This past weekend, I went to my third Grand Prix ever. While I didn’t do as well as I had hoped in the main event, I learned some valuable lessons, met some awesome Magic players and judges, and I even got to draft one of the greatest Chaos Draft decks of all time, at least in terms of sheer absurdity. I’d like to take a break this week from my usual strategy-heavy articles and share some Magic stories from this weekend. I’ll reflect on what went well, what didn’t, and what I’m planning to improve on for next time.

San Jose was the farthest I have ever traveled for Magic by a wide margin. I do wish I took more time to explore the city, since it was my first time in Northern California. I’ll just have to make a second trip soon. Anyway, on Saturday morning, I walked to the tournament hall with the friends I was staying with and found my table. I was feeling pretty good. We had spent the previous day practicing sealed and discussing things we had learned about the format. Eventually, it was time to open my pool, and this is what I saw:

White

1 Glint-Sleeve Artisan
1 Pressure Point
1 Servo Exhibition
1 Skyswirl Harrier
1 Tasseled Dromedary
2 Aether Inspector
1 Conviction
3 Dawnfeather Eagle
1 Deft Dismissal
1 Ghirapur Osprey
1 Bastion Mastodon
1 Cogworker’s Puzzleknot

White didn’t have much at all going for it, so I immediately ruled it out for my deck. I did take note of the 3 copies of Dawnfeather Eagle, as they make for reasonable splashes in some archetypes.

Blue

1 Disappearing Act
1 Dramatic Reversal
1 Long-Finned Skywhale
1 Revolutionary Rebuff
1 Aether Swooper
1 Baral, Chief of Compliance
1 Baral’s Expertise
1 Bastion Inventor
1 Hinterland Drake
1 Leave in the Dust
1 Take into Custody
1 Trophy Mage
1 Implement of Examination

Blue wasn’t very deep, but it had some good playables, including one of the best bombs in the set. I wasn’t out to disqualify blue just yet, but I wouldn’t consider maining it unless one of my other colors had an extremely high number of good playables.

Black

1 Dukhara Scavenger
1 Midnight Oil
1 Thriving Rats
1 Tidy Conclusion
1 Weaponcraft Enthusiast
1 Alley Strangler
1 Battle at the Bridge
2 Daring Demolition
1 Resourceful Return
1 Sly Requisitioner
1 Yahenni’s Expertise

My eyes lit up when I saw my black. I had almost too much premium removal to count, plus a board sweeper, plus a card advantage engine! I knew right away that black would probably be one of my main colors. The downside of playing black here was that it had an extremely small number of playable creatures. I would have to make sure that whatever other color I played compensated for this by having a number of strong critters to play. In an extreme case, I might have to choose between playing a three-color build and dumping the black altogether.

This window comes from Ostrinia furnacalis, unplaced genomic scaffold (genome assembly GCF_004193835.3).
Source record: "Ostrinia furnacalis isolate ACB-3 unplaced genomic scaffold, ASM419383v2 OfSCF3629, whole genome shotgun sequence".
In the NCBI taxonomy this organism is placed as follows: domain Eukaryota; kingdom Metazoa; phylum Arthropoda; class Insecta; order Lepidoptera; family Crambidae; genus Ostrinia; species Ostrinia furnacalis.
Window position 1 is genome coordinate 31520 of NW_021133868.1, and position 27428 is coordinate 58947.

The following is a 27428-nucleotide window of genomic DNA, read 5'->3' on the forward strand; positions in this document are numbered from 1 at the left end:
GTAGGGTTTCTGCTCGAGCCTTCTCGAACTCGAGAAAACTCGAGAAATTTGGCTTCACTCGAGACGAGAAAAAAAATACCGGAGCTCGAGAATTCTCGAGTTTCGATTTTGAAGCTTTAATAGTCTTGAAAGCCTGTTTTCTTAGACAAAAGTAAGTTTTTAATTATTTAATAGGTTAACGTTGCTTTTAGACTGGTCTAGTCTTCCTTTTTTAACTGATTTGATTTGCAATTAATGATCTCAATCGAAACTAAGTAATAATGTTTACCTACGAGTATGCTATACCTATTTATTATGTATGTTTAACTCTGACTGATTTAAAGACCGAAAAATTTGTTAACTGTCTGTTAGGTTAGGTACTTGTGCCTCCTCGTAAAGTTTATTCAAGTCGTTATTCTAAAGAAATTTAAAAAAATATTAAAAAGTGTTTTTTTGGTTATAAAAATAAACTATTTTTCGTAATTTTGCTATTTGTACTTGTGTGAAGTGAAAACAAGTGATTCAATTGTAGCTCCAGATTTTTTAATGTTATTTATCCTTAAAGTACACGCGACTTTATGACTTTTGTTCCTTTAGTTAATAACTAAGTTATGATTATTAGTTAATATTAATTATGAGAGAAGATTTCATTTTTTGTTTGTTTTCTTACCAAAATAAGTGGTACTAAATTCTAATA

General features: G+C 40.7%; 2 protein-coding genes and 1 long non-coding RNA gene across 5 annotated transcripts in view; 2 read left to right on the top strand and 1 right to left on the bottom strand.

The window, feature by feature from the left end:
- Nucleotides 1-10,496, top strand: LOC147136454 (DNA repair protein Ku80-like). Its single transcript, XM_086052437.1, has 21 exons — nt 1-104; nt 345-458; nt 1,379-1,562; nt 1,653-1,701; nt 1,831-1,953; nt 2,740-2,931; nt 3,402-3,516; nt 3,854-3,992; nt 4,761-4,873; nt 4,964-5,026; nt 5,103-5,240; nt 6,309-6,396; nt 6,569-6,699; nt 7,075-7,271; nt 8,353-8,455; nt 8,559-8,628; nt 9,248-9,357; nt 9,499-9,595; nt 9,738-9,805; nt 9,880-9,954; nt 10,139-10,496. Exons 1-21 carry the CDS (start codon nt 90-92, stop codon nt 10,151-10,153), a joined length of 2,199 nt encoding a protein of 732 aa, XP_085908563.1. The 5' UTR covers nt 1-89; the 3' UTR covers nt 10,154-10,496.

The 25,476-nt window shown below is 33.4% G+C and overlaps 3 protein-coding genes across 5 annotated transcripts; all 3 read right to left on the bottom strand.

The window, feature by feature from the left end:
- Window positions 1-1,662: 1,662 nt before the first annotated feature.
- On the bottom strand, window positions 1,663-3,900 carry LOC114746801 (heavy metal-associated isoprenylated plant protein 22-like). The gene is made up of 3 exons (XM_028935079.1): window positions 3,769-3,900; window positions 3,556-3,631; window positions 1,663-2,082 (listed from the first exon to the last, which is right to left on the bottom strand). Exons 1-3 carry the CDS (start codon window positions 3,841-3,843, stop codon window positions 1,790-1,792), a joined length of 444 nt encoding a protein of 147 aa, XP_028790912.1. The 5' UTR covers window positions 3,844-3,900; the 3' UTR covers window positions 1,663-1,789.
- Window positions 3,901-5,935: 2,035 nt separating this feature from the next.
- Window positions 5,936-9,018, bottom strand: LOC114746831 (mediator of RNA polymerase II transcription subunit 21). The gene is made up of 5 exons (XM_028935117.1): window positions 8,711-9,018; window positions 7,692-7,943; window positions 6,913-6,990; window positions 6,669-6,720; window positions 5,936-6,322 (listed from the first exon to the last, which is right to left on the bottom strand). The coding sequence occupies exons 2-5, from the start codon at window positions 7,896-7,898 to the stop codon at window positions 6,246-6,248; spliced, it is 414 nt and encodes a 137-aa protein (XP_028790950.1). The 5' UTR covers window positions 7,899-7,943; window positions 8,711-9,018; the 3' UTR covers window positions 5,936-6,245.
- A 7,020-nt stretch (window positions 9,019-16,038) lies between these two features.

Red

1 Spireside Infiltrator
1 Wayward Giant
1 Welding Sparks
1 Aether Chaser
2 Embraal Gear-Smasher
1 Enraged Giant
1 Gremlin Infestation
1 Lathnu Sailback
1 Scrapper Champion
1 Sweatworks Brawler
2 Wrangle
1 Welder Automaton

Running out of colors, I was happy to see how solid my red was. Plenty of playable creatures, including one or two I was really excited out, and Welding Sparks to top it off. Red would replace blue as my second most exciting color so far.

Green

1 Attune with Aether
1 Bristling Hydra
1 Peema Outrider
1 Take Down
1 Druid of the Cowl
1 Hidden Herbalists
1 Lifecraft Cavalry
2 Natural Obsolescence
1 Ridgescale Tusker
1 Scrounging Bandar
2 Implement of Ferocity

Green had a lot of good stuff! Ridgescale Tusker is among the very best cards in the format, but if I play green-black, it gets a fair amount worse due to a low creature count. I was happy to see the two copies of Implement of Ferocity, as I think they are very good, even with only one revolt card to trigger. Outside of those, I had some of the best green commons available, as well as a very good rare creature in Bristling Hydra. If I splashed a third color, I would be grateful for the Attune with Aether as well.

Colorless/Multicolored

1 Chief of the Foundry
1 Eager Construct
1 Renegade Freighter
1 Workshop Assistant
1 Consulate Dreadnought
1 Mobile Garrison
1 Night Market Guard
1 Pacification Array
2 Prizefighter Construct
2 Renegade Map
2 Reservoir Walker
1 Outland Boar
1 Tezzeret’s Touch

Chief of the Foundry, Renegade Freighter, and Pacification Array were shoo-ins for basically any deck. Outside of those, I kept in mind the Maps in case I decided to splash (as revolt was barely existent in my pool), the Garrison as a solid vehicle, and the Eager Construct in case I needed more 2-drops.

While Red would have given me a slightly higher creature count, I decided to pair Green with my Black. My Black’s abundance of removal and my Green’s fat bodies both encouraged a midrange strategy, and while the Red was good, it wanted to win earlier in the game.